Augustinian Auden: The Influence of Augustine of Hippo on W. H. Auden

Date of Award


Document Type


Degree Name

Doctor of Philosophy (Ph.D.)

Institution Granting Degree

Baylor University

Cedarville University School or Department

English, Literature, and Modern Languages

First Advisor

Dr. Richard Rankin Russell


Auden, W.H., criticism and interpretation, religion, Augustine, influence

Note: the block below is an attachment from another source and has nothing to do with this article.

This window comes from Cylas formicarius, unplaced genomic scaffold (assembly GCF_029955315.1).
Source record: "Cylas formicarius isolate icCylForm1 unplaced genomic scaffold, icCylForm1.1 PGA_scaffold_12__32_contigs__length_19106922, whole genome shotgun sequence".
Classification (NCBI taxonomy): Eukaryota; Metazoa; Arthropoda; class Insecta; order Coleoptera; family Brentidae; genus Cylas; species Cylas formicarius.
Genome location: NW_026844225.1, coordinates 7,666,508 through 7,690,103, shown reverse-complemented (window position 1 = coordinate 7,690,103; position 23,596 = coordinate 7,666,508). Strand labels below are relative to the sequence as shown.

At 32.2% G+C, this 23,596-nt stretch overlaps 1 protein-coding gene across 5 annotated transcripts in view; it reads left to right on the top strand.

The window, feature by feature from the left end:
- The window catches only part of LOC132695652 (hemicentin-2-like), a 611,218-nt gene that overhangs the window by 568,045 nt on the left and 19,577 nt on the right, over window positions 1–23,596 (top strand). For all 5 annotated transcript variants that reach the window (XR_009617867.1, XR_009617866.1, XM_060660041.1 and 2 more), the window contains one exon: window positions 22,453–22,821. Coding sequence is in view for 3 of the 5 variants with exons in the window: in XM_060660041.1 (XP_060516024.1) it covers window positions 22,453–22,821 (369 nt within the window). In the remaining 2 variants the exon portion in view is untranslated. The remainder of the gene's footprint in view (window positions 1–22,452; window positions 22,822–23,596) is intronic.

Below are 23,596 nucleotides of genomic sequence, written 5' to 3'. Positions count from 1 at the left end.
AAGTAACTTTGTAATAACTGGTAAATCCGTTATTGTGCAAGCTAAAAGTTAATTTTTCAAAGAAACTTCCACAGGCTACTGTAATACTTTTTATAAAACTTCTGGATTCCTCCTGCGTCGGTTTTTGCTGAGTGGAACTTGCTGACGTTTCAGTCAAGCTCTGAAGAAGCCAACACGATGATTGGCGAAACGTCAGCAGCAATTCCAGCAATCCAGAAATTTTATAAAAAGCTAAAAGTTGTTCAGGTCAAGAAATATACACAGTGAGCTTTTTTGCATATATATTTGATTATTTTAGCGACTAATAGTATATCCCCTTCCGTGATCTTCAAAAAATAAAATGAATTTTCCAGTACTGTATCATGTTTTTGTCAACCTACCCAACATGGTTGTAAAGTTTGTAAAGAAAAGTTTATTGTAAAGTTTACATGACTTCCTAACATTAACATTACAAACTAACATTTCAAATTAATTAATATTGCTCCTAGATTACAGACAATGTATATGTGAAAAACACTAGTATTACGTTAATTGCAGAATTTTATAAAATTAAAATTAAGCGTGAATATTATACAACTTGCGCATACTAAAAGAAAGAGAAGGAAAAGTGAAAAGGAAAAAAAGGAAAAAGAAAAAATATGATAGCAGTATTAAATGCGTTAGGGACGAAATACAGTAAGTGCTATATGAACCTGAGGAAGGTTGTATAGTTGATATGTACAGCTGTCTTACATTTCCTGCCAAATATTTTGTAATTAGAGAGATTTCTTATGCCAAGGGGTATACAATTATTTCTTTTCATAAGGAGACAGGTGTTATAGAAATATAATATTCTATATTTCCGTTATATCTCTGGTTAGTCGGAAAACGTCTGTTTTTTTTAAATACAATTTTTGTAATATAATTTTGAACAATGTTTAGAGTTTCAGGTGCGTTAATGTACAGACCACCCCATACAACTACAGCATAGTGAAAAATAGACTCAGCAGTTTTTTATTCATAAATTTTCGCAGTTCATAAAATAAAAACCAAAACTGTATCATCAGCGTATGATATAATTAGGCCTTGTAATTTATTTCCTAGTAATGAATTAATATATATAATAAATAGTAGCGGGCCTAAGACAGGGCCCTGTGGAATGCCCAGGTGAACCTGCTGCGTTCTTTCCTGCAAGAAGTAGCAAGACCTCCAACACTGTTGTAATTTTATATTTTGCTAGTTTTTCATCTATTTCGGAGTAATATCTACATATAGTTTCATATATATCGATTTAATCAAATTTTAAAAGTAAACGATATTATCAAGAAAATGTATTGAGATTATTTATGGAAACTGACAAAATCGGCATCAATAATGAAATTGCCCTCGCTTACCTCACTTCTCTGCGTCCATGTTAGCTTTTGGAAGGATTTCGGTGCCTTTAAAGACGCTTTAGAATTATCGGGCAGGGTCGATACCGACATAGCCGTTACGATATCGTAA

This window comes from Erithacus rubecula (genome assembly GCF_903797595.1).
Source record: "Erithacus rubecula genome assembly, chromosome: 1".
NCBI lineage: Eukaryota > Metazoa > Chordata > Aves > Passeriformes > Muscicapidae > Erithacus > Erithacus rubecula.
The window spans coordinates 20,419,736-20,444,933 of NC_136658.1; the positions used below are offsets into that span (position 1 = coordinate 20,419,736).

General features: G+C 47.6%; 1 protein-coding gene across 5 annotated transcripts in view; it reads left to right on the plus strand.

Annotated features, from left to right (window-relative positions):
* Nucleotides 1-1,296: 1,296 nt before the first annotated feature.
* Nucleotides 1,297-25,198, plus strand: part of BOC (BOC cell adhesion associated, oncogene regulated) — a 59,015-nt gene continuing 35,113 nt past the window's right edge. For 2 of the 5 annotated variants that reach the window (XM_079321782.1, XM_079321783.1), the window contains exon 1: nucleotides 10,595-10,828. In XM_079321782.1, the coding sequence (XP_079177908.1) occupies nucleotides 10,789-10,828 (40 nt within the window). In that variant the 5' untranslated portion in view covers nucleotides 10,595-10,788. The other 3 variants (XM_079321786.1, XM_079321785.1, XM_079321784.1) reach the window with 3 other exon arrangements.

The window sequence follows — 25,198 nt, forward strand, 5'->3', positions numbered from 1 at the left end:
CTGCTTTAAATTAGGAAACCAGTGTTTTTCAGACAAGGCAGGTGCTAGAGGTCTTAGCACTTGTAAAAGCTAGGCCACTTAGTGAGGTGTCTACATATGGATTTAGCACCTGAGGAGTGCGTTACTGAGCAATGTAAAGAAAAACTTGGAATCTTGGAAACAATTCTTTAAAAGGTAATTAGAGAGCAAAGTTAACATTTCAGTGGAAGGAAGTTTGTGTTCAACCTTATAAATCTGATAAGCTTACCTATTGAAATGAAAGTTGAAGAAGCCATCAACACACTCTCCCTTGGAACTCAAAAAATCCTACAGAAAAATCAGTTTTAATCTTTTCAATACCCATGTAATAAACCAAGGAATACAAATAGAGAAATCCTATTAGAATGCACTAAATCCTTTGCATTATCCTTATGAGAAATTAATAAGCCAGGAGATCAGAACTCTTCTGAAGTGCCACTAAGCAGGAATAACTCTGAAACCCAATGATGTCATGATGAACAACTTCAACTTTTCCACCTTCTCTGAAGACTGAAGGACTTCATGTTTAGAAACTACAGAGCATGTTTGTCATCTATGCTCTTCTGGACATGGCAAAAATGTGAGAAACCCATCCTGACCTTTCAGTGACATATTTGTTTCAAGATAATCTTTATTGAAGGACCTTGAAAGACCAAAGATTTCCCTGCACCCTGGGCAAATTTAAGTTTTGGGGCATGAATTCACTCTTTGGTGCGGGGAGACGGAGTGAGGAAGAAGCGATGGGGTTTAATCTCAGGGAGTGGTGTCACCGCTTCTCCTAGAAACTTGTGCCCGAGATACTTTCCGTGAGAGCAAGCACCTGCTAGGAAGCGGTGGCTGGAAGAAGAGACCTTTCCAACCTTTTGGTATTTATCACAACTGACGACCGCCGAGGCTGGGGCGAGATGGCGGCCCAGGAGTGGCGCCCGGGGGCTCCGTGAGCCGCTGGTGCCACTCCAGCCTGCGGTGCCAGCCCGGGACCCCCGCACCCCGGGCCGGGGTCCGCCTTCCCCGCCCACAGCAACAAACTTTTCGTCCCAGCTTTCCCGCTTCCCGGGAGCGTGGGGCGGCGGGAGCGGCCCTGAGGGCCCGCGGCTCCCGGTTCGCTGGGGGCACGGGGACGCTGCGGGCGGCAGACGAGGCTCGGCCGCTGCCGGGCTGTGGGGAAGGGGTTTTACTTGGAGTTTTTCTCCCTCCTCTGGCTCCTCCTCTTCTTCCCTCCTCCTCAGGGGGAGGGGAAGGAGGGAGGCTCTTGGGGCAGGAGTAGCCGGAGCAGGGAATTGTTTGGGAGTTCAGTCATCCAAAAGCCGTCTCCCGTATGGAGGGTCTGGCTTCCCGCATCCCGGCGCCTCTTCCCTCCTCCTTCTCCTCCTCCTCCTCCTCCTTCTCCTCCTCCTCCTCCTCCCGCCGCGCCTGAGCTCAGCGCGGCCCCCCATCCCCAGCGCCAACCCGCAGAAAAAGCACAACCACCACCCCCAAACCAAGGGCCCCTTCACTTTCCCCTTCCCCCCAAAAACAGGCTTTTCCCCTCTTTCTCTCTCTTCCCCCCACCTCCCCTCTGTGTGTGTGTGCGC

It is widely acknowledged that W. H. Auden became a Christian in about 1940, but relatively little critical attention has been paid to Auden’s theology, much less to the particular theological sources of Auden’s faith. Auden read widely in theology, and one of his earliest and most important theological influences on his poetry and prose is Saint Augustine of Hippo. This dissertation explains the Augustinian origin of several crucial but often misunderstood features of Auden’s work. They are, briefly, the nature of evil as privation of good; the affirmation of all existence, and especially the physical world and the human body, as intrinsically good; the difficult aspiration to the fusion of Eros and agape in the concept of Christian charity; and the status of poetry as subject to both aesthetic and moral criteria. Auden had already been attracted to similar ideas in Lawrence, Blake, Freud, and Marx, but those thinkers’ common insistence on the importance of physical existence took on new significance with Auden’s acceptance of the Incarnation as an historical reality. For both Auden and Augustine, the Incarnation was proof that the physical world is redeemable. Auden recognized that if neither the physical world nor the human body are intrinsically evil, then the physical desires of the body, such as Eros, the self-interested survival instinct, cannot in themselves be intrinsically evil. The conflict between Eros and agape, or altruistic love, is not a Manichean struggle of darkness against light, but a struggle for appropriate placement in a hierarchy of values, and Auden derived several ideas about Christian charity from Augustine. Augustine’s influence was largely conscious on Auden’s part, though it was often indirect as well. Auden absorbed important Augustinian ideas through modern sources such as Charles Williams, Charles Norris Cochrane, and Denis de Rougemont, although he was himself an observant and incisive reader of Augustine’s major works, especially the Confessions. This dissertation demonstrates that the works and ideas of Augustine are a deep and significant influence on Auden’s prose and poetry, and especially on his long poems.